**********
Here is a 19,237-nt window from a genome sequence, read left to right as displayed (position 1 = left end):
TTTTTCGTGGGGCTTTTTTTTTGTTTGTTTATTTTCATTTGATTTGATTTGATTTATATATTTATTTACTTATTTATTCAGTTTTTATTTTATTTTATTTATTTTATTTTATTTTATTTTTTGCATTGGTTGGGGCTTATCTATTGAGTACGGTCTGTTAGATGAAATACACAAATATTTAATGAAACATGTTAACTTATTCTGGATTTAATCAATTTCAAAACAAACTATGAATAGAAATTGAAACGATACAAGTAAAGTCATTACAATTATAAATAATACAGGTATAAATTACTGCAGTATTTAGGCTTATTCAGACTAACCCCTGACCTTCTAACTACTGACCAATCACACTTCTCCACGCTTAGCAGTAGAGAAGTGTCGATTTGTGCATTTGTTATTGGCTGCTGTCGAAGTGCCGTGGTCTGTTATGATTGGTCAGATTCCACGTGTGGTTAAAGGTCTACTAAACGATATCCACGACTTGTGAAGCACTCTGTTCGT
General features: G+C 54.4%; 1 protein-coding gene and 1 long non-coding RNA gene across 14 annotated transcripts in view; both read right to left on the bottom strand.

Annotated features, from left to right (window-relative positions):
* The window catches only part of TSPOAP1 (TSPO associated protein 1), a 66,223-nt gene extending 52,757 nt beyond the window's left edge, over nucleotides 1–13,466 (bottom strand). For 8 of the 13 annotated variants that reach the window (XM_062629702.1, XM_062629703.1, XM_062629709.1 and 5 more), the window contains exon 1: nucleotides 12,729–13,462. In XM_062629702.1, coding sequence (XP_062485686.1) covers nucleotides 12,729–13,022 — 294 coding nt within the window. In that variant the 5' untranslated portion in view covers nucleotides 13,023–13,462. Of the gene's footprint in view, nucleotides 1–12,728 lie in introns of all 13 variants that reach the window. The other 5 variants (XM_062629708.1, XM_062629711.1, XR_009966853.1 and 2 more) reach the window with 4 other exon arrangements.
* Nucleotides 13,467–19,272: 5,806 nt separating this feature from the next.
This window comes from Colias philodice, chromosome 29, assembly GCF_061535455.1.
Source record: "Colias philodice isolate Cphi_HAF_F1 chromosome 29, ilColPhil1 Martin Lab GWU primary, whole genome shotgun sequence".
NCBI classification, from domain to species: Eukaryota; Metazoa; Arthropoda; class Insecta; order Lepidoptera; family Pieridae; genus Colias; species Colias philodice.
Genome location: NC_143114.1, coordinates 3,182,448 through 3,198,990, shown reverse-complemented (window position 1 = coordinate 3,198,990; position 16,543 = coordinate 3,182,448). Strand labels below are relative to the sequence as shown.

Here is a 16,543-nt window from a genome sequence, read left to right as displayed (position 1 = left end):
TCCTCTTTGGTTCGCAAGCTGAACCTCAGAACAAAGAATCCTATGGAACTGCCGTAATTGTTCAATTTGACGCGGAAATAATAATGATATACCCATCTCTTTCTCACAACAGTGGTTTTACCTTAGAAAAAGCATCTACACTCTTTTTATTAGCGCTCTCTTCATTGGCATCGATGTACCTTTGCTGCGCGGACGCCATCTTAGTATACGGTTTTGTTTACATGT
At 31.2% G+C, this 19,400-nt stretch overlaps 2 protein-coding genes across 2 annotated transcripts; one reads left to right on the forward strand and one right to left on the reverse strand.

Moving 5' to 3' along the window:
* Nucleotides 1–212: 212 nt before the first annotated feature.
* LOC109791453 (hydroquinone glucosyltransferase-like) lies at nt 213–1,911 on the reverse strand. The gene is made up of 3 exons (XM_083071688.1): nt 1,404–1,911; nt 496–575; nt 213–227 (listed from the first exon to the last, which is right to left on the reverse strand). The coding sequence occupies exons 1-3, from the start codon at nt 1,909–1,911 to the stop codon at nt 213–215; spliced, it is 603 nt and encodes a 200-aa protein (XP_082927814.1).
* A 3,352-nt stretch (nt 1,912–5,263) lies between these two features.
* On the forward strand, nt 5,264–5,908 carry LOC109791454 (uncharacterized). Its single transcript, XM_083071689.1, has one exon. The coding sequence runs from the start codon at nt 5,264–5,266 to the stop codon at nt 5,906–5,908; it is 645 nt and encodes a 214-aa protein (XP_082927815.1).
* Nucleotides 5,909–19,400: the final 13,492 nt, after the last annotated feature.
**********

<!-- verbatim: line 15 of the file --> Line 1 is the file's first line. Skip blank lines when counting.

* Nucleotides 1–212: 212 nt before the first annotated feature.